I would highly recommend this book for an early childhood classroom library.

For more about Yuyi Morales’s previous books abour Niño, check these out:

Guest Post: ¡Qué Vivan los Niños Luchadores!

Book Review: Niño Wrestles the World by Yuyi Morales

ABOUT THE AUTHOR: Yuyi Morales is a Mexican author, illustrator, artist, and puppet maker. She has a bachelor’s degree in Psychology and Physical Education from the University of Xalapa, México and used to host her own Spanish-language radio program for children in San Francisco, California.She has won numerous awards for her children’s books, including the Caldecott Honor for Viva Frida, Tomás Rivera Mexican American Children’s Book Award for Just a Minute: A Trickster Tale and Counting Book (2004) and Los Gatos Black on Halloween (2008), the Pura Belpré Author Honor for Just in Case: A Trickster Tale and Spanish Alphabet Book (2009), the Pura Belpré Illustrator Award for Viva Frida (2015), Niño Wrestles the World (2014) Just a Minute: A Trickster Tale and Counting Book (2004), Just in Case: A Trickster Tale and Spanish Alphabet Book (2009) and Los Gatos Black on Halloween (2008), and Pura Belpré Illustrator Honor for My Abuelita (2010) and Harvesting Hope: The Story of Cesar Chavez (2004). Morales divides her time between the San Francisco area and Veracruz, Mexico. Her next picture book, Thunder Boy Jr. (written by Sherman Alexie), will be published in May 2016.

 

UN ELEFANTE: NUMBERS / NUMEROS

Reviewed by Ruby Jones

31686520DESCRIPTION OF THE BOOK: Inspired by one of the most beloved nursery rhymes in Latin America, “Un Elefante se Balanceaba,” this book will introduce little ones to numbers and their first English and Spanish words.

MY TWO CENTS: I grew up with my mother reciting the “Un Elefante se Balanceaba” nursery rhyme to me and my siblings so this simple bilingual counting board book is a fun and bright new way to teach counting to my little one.

Each page, as we progress in counting from 1 to 10 elefantes, brings a new, beautifully-illustrated, circus-talented elephant onto the spider web. The numbers are big and vibrant on each page with the number of elephants written beneath in both English and Spanish.

One thing to keep in mind is that this book is inspired by the nursery rhyme so there is no real story line except at the end where the spider web gives way. The book did make me wish that the whole rhyme was written out somewhere in the book, maybe on a final page, for those who may not be familiar with the nursery rhyme. That being said, the artwork is such that there is plenty to talk and engage with little ones about.

TEACHING TIPS: Other than the obvious bilingual number counting, educators can cover action words, discussing what each elephant is doing. Additionally, colors and simple shapes can be reviewed. Maybe even a fun balancing game can be played!

ABOUT THE AUTHORS: Patty Rodriguez: Unable to find bilingual first concept books she could enjoy reading to her baby, Patty came up with the idea behind Lil’ Libros. Patty and her work have been featured in the LA Times, Rolling Stone, CNN Latino, Latina Magazine, Cosmopolitan, People En Espanol, Cosmo Latina, and American Latino TV, to name a few! Patty is currently Sr. Producer for On Air With Ryan Seacrest|iHeartMedia, jewelry designer for MALA by Patty Rodriguez, and creator of Manolos And Tacos.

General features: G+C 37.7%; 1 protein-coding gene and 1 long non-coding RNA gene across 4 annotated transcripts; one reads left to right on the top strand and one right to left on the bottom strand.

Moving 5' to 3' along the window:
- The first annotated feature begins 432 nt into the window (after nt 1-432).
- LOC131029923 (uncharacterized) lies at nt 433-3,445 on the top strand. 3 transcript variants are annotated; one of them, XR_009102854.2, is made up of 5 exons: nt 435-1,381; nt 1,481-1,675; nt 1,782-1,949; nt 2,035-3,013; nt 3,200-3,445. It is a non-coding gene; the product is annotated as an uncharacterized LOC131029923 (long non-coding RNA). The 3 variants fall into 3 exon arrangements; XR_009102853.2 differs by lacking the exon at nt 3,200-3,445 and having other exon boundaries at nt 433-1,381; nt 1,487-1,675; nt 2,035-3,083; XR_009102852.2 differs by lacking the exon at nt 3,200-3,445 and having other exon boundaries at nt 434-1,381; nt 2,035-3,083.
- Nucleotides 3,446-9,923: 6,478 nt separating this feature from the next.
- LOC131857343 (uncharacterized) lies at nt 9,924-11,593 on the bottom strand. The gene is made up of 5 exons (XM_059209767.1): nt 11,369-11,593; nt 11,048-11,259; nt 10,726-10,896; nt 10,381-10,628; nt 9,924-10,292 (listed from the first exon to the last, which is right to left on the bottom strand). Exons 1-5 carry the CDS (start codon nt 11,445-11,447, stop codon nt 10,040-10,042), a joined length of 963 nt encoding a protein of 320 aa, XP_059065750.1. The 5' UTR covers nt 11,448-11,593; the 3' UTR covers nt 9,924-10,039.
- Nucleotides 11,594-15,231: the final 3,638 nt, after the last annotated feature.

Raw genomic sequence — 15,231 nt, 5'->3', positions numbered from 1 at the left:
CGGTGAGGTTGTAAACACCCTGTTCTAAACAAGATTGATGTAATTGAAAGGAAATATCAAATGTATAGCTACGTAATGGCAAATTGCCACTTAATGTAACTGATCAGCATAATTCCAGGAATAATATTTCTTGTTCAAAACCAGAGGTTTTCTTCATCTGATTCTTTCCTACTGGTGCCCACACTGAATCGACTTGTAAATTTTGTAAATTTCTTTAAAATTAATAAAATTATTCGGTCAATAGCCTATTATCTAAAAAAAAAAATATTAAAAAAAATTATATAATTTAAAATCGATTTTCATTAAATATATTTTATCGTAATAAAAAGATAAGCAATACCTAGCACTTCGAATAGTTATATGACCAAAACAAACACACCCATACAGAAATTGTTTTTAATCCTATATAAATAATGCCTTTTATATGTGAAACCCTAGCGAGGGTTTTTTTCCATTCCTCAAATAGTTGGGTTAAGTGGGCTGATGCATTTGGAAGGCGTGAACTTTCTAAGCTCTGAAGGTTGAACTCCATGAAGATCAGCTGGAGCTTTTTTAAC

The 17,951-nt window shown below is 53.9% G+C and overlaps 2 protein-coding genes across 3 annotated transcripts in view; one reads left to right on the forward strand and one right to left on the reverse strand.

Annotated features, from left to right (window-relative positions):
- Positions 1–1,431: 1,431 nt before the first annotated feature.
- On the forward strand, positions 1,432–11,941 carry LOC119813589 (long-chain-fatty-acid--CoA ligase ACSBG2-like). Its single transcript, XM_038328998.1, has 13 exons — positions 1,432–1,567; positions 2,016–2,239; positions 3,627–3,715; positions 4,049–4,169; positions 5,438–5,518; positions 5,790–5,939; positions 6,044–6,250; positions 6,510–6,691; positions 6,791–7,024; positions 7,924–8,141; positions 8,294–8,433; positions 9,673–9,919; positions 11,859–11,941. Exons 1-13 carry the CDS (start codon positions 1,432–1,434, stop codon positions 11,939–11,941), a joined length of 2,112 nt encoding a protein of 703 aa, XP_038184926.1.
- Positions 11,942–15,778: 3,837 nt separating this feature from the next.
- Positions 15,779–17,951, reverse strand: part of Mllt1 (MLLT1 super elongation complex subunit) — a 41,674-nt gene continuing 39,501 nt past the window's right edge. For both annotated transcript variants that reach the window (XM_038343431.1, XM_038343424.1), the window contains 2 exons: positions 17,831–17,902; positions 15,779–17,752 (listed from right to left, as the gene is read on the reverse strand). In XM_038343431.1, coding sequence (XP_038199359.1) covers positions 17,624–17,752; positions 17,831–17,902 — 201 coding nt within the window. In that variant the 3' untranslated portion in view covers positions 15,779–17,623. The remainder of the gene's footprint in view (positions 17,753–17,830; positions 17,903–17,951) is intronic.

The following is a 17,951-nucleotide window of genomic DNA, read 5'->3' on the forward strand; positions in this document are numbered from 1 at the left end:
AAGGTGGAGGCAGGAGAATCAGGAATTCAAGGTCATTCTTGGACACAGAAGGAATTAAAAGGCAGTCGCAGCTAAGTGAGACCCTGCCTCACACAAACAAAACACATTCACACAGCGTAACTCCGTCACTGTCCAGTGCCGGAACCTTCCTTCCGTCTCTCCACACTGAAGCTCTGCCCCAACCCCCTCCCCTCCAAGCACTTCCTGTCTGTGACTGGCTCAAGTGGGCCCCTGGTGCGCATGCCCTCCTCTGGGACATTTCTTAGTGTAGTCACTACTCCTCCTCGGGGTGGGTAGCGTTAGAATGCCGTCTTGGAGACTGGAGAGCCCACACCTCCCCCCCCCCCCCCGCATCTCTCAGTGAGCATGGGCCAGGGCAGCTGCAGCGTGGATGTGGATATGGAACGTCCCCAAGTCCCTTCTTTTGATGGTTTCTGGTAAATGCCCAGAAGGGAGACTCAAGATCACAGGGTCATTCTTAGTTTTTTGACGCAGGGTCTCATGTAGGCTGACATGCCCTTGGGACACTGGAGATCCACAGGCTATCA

Ariana Stein: Ariana Stein, a graduate from California State University, Dominguez Hills, has a Bachelor’s Degree in Business Administration. Ariana spent the first 8 years of her professional career in the corporate world. Her life changed with the birth of her baby boy. She immediately realized that bilingualism played a very important role in his future, as well as the future of other children.

The publishers of Un Elefante, Lil’ Libros, have a series of other books that are also based off of Latinx cultural themes. See a short video here:

 

 
ABOUT THE REVIEWERS:
Displaying Headshot.jpgBecky Villareal, a retired teacher, loves working on family history and spending time with her grandchildren.  She has published three children’s books, Gianna the Great, Halito Gianna: The Journey Continues, and Snake Holes.  Her fourth book, The Broken Branches, will makes its debut in 2018.
 
 
 
 

headshot
 Ruby Jones has been working in public libraries since 2007 in various capacities, including Adult & Teen Services technician and webmaster at her current library.  She currently lives in Maine with her husband and precocious 2 year old. She continually strives to impart a passion and a sense of fearlessness toward technology, reading and learning for all ages.

Book Review: The Only Road by Alexandra Diaz

Reviewed by Cris Rhodes

DESCRIPTION FROM THE BOOK JACKET: Jaime is sitting on his bed drawing when he hears a scream. Instantly he knows: Miguel, his cousin and best friend, is dead.

Everyone in Jaime’s small town in Guatemala knows someone who has been killed by the Alphas, a powerful gang that’s known for violence and drug trafficking. Anyone who refuses to work for them is hurt or killed—like Miguel. With Miguel gone, Jaime fears that he is next. There’s only one choice: Accompanied by his cousin Ángela, Jaime must flee his home to live with his older brother in the United States.

Inspired by true incidents, The Only Road tells an individual story of a boy who feels that leaving his home and risking everything is his only chance for a better life. It is a story of fear and bravery, love and loss, strangers becoming family, and one boy’s treacherous and life-changing journey.

MY TWO CENTS: A recipient of a Pura Belpré honor, Alexandra Diaz’s The Only Road is chilling and heart-wrenching in the best possible way. From the moment that Jaime’s beloved cousin Miguel is killed by a local gang, the Alphas, it is evident that this book is going to take its reader on a perilous journey, tagging along with Jaime as he flees his small town in Guatemala for the United States.